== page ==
Washington Nationals Game Review #53 - Gore's Brilliance Dimmed by Walk-Off Loss

Washington Nationals v Kansas City Royals
Washington Nationals v Kansas City Royals / Ed Zurga/GettyImages

It was MacKenzie Gore's world for seven innings on Sunday afternoon at Kauffman Stadium. When he struck out Michael Massey on three straight sliders to end his 7th inning of work, Gore had completed one of the best starts of his young career, and one of the best starts by a National this season. He totaled 11 strikeouts and allowed just three hits and one walk for one earned run, the lone blemish coming on a MJ Melendez solo home run in the 7th. Unfortunately for Gore and the Nationals, his exquisite outing wasn't enough as the team let a close one slip away in a walk-off loss.

The Nationals took an early 2-0 lead behind Gore when Ildemaro Vargas flew an RBI double off the top of the wall in right-center field, and then came around to score on an RBI single from Michael Chavis. Those fourth inning runs would be all they got against Royals pitching, despite several opportunities. Riley Adams struck out in two consecutive RBI chances, with Vargas on 3rd in the 6th inning with one out and then with the bases loaded and one out in the 8th inning. Aroldis Chapman worked out of that 8th-inning jam to enable the Royals comeback victory.

To follow Gore, Chad Kuhl came out of the bullpen for the third time this season, after never doing it last season, and immediately allowed a huge Edward Olivares solo home run to tie the game. The Royals opted to use their closer in a tie game in the 9th, and Scott Barlow's scoreless inning earned him the win after the Royals walk-off. Chad Kuhl remained in the game for the bottom of the 9th, attempting to force extra innings, but was in danger after striking out Bobby Witt Jr. when MJ Melendez advanced to second base on a fielding error from Dominic Smith: a ground ball right between the first baseman's legs. With two outs and a runner on second base, Michael Massey lined a 1-1 slider just in front of Lane Thomas to clinch the 16th win of the Royals season.

Nationals Game Review

What Went Right?

MacKenzie Gore's stuff was absolutely incredible from start to finish. Gore generated 23 swings and misses and was efficient enough to complete seven strong innings. His three-pitch mix of fastball, slider, curveball was working perfectly and his fastball was consistently touching 97 as Royals hitters looked like they had no chance against the lefty. Even the one home run Gore allowed came on a well-placed heater to the outside of the plate; the pitch was hardly a hanging mistake. Gore set a career-high in strikeouts and bounced back from a few substandard starts.

This is the version of Gore that was once considered the top pitching prospect in baseball, and the one that the Nationals valued highly as a key piece of the return for Juan Soto. When everything is working for Gore like it was in this start, he is the number one most exciting player on the Nationals right now. Gore's next start at home against Bryce Harper, Trea Turner, and the Phillies will be a must-watch for Nationals fans.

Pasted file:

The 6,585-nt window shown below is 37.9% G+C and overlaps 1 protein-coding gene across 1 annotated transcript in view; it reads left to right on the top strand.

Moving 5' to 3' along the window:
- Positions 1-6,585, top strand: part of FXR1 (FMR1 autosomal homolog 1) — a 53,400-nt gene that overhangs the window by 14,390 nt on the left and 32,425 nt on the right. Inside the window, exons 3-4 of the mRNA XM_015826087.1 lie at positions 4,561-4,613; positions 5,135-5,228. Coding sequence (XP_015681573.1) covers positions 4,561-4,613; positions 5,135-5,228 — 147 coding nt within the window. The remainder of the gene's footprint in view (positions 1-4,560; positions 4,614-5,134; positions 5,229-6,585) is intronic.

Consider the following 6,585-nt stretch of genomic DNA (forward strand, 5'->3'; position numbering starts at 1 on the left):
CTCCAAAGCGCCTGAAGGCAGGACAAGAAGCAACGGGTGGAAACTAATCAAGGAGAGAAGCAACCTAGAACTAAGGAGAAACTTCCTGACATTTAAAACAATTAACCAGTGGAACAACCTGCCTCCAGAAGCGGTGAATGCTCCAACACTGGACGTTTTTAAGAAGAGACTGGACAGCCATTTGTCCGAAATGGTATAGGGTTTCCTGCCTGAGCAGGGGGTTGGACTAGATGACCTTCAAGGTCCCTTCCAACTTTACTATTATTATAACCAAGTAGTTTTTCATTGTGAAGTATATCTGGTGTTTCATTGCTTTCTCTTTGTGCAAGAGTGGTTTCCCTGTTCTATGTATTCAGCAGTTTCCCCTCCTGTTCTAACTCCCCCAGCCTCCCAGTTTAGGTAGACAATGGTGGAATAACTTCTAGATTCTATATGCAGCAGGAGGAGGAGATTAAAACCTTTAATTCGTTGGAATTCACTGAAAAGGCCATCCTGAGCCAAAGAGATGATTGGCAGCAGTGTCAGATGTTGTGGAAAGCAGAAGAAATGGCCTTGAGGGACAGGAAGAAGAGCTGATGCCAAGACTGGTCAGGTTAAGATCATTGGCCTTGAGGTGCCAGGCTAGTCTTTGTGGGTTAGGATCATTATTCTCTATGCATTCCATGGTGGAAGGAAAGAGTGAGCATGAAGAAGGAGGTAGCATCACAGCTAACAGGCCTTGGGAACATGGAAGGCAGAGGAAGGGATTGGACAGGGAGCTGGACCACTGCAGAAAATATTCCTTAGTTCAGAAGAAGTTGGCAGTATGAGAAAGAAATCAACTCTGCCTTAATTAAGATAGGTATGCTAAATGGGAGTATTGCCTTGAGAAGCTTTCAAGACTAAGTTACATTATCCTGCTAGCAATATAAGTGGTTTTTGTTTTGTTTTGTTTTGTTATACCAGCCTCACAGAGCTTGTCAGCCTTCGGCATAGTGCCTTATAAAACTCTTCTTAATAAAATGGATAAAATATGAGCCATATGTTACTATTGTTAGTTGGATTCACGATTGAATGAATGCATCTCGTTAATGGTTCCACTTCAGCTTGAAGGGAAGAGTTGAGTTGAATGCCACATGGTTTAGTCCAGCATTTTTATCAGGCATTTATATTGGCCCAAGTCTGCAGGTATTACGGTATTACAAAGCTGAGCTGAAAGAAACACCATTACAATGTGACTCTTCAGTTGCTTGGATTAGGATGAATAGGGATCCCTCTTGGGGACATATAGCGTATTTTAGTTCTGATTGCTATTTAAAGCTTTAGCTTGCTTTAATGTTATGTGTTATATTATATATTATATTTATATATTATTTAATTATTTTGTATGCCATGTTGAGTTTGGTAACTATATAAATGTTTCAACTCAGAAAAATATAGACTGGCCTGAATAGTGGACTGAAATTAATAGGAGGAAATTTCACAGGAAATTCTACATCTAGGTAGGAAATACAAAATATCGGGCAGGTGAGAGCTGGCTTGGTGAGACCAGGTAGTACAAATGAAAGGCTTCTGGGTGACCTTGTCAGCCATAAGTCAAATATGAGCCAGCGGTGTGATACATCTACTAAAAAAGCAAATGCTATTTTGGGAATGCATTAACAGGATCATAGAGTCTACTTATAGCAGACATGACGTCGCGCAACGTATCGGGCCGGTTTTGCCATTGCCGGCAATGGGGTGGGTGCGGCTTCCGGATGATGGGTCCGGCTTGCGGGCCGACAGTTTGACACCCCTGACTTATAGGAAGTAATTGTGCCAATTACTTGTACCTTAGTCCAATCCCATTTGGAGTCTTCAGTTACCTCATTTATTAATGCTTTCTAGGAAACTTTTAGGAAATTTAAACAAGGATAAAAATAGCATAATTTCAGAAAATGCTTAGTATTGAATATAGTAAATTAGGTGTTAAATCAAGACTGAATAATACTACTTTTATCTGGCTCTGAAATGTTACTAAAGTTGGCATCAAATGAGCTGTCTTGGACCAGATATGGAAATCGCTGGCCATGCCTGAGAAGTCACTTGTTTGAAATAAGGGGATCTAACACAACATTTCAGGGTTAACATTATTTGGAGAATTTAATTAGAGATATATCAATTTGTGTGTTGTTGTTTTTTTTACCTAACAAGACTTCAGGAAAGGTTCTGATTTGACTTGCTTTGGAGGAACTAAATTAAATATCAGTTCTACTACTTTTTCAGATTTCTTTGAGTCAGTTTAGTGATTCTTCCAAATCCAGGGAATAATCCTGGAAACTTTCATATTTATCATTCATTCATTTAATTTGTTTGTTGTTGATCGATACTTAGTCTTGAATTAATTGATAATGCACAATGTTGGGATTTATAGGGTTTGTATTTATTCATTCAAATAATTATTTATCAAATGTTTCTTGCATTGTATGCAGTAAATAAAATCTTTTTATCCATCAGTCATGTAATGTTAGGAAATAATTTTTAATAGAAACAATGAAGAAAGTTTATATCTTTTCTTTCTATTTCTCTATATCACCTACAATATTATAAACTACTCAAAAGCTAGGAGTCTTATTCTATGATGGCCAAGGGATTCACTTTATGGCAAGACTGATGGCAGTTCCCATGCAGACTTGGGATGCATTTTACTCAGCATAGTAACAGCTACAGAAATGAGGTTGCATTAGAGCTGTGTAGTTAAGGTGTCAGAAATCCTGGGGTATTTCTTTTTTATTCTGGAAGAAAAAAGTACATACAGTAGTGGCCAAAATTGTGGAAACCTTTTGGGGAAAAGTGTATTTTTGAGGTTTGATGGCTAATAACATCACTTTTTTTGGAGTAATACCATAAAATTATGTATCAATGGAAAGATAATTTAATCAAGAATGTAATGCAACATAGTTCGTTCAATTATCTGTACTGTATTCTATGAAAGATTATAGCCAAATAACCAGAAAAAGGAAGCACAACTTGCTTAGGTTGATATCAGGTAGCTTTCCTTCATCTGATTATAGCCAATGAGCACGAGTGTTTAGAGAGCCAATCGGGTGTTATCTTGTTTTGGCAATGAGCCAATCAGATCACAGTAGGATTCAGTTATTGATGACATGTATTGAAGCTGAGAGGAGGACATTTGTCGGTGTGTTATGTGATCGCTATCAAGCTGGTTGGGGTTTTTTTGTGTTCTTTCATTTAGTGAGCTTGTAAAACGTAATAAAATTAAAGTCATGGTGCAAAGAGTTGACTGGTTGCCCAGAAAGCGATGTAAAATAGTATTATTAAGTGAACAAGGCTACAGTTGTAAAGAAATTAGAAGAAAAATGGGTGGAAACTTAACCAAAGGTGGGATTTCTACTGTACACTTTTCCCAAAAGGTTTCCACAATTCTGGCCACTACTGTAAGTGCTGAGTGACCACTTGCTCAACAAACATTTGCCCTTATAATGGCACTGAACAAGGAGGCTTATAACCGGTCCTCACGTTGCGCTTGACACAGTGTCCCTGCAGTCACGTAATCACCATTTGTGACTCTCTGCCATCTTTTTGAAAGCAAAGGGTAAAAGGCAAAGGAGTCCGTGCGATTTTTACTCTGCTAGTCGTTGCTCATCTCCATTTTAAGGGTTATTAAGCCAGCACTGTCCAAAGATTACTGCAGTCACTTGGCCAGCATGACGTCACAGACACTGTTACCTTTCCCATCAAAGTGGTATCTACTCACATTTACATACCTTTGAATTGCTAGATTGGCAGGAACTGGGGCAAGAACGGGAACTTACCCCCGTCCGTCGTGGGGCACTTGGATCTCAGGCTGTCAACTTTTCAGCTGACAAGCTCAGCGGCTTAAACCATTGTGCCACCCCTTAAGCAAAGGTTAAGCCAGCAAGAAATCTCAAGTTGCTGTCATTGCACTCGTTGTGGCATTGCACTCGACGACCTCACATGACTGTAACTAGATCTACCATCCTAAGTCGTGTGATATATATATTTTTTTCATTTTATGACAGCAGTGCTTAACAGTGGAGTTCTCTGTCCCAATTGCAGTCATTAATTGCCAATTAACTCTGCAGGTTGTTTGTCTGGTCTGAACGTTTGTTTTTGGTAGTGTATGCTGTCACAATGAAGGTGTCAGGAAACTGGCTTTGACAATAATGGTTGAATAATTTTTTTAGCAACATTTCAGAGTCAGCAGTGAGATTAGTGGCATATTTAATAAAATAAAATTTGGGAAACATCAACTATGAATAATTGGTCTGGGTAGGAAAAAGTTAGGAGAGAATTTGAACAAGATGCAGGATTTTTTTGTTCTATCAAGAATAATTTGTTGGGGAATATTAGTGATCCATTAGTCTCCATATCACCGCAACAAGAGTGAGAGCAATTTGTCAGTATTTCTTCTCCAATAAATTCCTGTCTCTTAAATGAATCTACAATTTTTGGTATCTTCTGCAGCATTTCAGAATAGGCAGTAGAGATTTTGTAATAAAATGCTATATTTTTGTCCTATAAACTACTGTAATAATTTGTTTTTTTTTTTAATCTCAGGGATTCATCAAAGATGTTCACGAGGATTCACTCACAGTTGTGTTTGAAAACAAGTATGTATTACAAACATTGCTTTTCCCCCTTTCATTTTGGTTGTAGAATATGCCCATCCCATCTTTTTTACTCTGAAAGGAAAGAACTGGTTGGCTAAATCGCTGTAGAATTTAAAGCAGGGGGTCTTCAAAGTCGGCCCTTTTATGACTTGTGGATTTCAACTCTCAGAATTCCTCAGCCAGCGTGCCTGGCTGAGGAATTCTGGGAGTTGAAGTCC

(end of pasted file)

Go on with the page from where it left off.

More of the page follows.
Aside from Gore, the Nationals team had few bright spots. Dom Smith and Michael Chavis both reached base three times and Stone Garrett looked dangerous at the plate. It's a shame that the lineup couldn't generate enough to earn MacKenzie a deserved win in this series finale.

What Went Wrong?

Well, the team blew a winnable game. It's easy to place all of the blame on Chad Kuhl for allowing a game-tying home run and then a walk-off rally, but there's more context to consider. Kuhl entered a day game in the 8th inning after earning his first career save in a night game two days before. Kuhl has limited experience as a reliever and is coming off of a recent IL stint after pitching badly enough to lose his rotation spot while he was hurt. Clearly, his high-leverage usage in this game was a desperation play for a fatigued Nationals bullpen.

While Kuhl was clearly the wrong pitcher to call on to seal a close game, the Nationals were limited by the heavy load of high-leverage spots they've been in for five consecutive games. Kyle Finnegan, Hunter Harvey, and Carl Edwards Jr. had each pitched three of the past four days, and Mason Thompson threw two innings the previous day. Erasmo Ramirez and Andres Machado may have been available but have each struggled in recent appearances. To pick between them, Kuhl, and long man Thaddeus Ward is no easy choice; I may have preferred Machado's experience in a traditional reliever's role, but there's no clear winner among sub-replacement choices. Any of the options may have blown the game in the way Kuhl did, but it is Kuhl to wear the blown save and the loss. The only upside is that, in a way, he saved the rest of the bullpen to prepare for their upcoming games.

The result of the bullpen's failure is a loss in a more than sweepable road series. The Nationals have gone a long time without a sweep, especially one on the road, and its easy to see why with the overall lack of execution against a poor Royals team. Once the Royals tied the game with a home run in the 8th inning, their team and their fans surged with energy and closed out the game with a walk-off.

Washington Nationals Record: 23-30

When is the Next Nationals Game?

The Nationals open a 3-game series away to the Los Angeles Dodgers on Monday night at 9:10 PM EST. Trevor Williams is slated to start against the ascendant Dodgers prospect Bobby Miller in his 2nd career start. Los Angeles enters the series 32-22, leading the NL West, but are coming off a loss to the Rays and 6 losses of their last 10 games. Williams will be followed by Jake Irvin and Patrick Corbin as the Nats look to steal a series against a perpetually strong Dodgers squad.